Egypt’s central bank revealed in a conference in Abu Dhabi yesterday, as reported by news outlet Amwal Al Ghad, that it is doing a study on cryptocurrency.
The Central Bank of Egypt‘s sub-governor for payment systems and information Ayman Hussein says the bank is conducting a research in collaboration with an undisclosed number of international financial institutions to develop a framework on how to issue digital currencies. Hussein calls it an ongoing “feasibility study”. This may likely lead to the issuing of an Egyptian pound-based cryptocurrency.
Hussein did not disclose the other parties involved in the studies, neither was any detail about the expectations revealed – whether it would be a bank-to-bank cryptocurrency based system as in the case of UAE or between banks and their clients.
According to the media outlet, Hussein refers to digital currency as having “several benefits” to include “lowering the cost of banknote issuance and use of cash”.
The Egyptian fintech market has been described as an emerging market as tendencies towards a cashless society are imminent alongside economic reforms in the country. A while back, IBM’s General Manager in Egypt Wael Abdoush said that “the entire world talks about this technology, so it is natural that it receives attention in Egypt”.
Egypt continues to expose itself to more fintech reform templates from around the globe and continues in this direction in the bid to achieve a cashless society. In recent times, it has taken significant moves towards achieving financial inclusion in a world so rapidly changing in the wake of a fintech revolution through blockchain.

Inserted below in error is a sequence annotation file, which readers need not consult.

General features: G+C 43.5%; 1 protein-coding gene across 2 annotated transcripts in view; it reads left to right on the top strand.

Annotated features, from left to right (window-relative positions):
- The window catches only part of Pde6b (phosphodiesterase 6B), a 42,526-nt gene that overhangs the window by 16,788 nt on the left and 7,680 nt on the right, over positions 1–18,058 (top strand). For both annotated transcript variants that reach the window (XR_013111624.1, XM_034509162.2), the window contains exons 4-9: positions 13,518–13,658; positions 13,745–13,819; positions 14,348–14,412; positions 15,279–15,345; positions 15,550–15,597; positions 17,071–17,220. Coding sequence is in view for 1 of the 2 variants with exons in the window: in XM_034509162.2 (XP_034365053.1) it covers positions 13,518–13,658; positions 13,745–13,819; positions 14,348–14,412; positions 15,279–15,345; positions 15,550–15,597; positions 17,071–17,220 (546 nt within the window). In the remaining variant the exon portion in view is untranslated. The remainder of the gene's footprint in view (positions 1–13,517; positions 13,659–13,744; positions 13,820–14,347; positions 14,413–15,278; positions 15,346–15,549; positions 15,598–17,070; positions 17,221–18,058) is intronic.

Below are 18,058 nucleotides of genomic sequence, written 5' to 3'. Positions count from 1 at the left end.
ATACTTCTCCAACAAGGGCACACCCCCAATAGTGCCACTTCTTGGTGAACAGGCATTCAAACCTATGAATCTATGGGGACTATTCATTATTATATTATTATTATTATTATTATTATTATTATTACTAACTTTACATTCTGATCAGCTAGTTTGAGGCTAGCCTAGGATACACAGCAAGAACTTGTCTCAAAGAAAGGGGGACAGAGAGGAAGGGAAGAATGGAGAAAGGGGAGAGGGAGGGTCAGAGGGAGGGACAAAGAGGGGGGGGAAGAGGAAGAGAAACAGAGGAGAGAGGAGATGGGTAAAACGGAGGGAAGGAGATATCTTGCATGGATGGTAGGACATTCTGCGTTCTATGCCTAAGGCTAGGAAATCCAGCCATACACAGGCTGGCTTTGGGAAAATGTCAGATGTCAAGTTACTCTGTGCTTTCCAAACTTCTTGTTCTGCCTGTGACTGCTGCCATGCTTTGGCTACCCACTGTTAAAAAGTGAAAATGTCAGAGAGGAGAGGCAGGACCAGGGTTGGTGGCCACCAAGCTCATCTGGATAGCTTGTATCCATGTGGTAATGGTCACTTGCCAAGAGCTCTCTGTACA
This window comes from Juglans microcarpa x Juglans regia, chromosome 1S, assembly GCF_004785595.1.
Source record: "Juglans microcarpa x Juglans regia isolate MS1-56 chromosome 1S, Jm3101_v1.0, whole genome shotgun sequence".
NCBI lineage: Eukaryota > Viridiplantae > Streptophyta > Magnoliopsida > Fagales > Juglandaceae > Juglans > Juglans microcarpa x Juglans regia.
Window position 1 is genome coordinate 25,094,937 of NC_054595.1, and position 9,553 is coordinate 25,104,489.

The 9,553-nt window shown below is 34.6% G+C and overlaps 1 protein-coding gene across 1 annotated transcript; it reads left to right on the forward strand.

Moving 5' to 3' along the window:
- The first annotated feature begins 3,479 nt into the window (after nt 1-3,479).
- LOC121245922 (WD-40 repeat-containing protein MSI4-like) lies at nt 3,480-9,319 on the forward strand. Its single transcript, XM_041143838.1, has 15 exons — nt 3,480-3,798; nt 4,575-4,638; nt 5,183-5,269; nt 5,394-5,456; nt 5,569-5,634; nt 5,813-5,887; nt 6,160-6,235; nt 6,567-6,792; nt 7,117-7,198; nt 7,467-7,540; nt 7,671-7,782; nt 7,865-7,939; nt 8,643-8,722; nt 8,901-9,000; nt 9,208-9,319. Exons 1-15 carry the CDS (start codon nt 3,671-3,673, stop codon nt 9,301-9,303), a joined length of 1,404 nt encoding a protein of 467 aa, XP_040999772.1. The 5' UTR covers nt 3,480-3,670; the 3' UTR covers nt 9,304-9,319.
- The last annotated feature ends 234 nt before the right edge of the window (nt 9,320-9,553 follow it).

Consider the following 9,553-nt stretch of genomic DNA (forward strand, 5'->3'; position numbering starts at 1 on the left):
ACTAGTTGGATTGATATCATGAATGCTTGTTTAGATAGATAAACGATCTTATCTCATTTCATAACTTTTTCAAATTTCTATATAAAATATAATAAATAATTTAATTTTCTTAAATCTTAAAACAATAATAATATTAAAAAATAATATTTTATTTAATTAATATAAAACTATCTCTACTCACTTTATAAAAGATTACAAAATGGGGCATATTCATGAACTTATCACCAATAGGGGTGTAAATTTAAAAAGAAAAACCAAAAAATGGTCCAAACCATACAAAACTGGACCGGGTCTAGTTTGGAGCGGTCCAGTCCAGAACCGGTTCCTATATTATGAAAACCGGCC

Although, rather than throw caution to the wind, it took up a stance of anti-cryptocurrency when in January of this year, the Central Bank of Egypt warned against dealing in Bitcoin, following an official religious edict that considers Bitcoin and other cryptocurrencies as haram (forbidden).
Perhaps the thoughts about cryptocurrency markets in Egypt were being reconsidered as a result of the sporadic increase in the development and a possibility of regulation of blockchain ventures in other Islamic countries. Such development includes UAE performing its first Sharia-compliant bond transaction on the blockchain, and a proposed deployment of a Sharia-compliant cryptocurrency exchange.
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